"Wherever men have lived there is a story to be told." Henry David Thoreau

Sunday, February 5, 2012

Your Writing Adventure

One of my favorite quotes pertaining to writing is by E. L. Doctorow. He said, "Writing a novel is like driving a car at night. You can only see as far as your headlights, but you can make the whole trip that way." That is how I feel when I start a new book. I might have the opening in my mind, and a few scenes in between, maybe the ending (which will usually change), but the rest comes as I travel that long, dark road with the “headlights” opening the way around each bend and over each hill, showing me things I wasn’t expecting and involving my characters in adventures I hadn’t planned.

Not all writers go about it this way. I am thoroughly amazed and impressed by writers who sit down and plot every last detail out before they put one word to paper. They use elaborate outlines up to a hundred pages worth--some even scene by scene. And there are those (it’s rumored) who even construct storyboards, sketches and all.

But this degree of organization not only boggles my mind, it makes me highly suspicious. Certainly these individuals run into some bumps in the road even with their detailed planning!

For me, every book idea is like a river, continually changing. Invariably, no matter the preparation I undertake beforehand, when I start writing, the characters say things I wasn’t expecting, do things I didn’t anticipate, open doors I didn’t know existed, and head down roads that weren’t on my map! Then along comes an intriguing character or idea that becomes integral to the story and not only puts my elaborate outline in the ditch but ultimately makes the book better and stronger. I always discover things about my characters and my plot that I simply couldn’t see until the writing began and the characters came to life. I’ve also discovered that these surprises are what makes the writing journey so challenging, fun, and rewarding.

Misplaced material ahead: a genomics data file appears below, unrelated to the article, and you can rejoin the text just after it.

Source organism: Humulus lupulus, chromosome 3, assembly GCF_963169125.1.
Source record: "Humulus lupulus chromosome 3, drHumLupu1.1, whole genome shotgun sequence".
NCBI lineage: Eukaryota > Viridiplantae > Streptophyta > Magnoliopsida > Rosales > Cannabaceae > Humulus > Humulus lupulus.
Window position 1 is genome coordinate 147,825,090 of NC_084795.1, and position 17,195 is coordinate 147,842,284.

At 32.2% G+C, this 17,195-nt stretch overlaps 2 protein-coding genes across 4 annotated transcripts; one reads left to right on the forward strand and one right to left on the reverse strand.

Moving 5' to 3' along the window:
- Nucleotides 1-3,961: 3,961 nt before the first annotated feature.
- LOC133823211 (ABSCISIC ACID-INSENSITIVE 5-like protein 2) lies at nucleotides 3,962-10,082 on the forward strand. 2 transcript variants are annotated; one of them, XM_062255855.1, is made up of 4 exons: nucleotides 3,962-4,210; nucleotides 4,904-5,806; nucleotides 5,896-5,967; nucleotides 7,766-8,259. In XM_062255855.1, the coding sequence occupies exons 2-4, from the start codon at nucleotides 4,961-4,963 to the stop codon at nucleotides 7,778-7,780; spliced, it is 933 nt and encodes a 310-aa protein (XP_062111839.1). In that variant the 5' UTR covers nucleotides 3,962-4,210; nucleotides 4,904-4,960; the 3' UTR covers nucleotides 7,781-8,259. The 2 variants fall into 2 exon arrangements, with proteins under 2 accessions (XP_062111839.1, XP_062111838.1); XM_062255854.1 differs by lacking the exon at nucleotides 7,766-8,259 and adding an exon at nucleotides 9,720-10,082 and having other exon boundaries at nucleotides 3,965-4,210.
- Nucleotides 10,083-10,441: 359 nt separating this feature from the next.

In the end, it doesn’t matter how a writer gets from page one to the end. Some methods are better than others for each of us, but there is no right or wrong way. Do what works for you. One way or the other, all you really need when you embark on your writing adventure is a spare tire, a full tank of gas, and a really good set of headlights.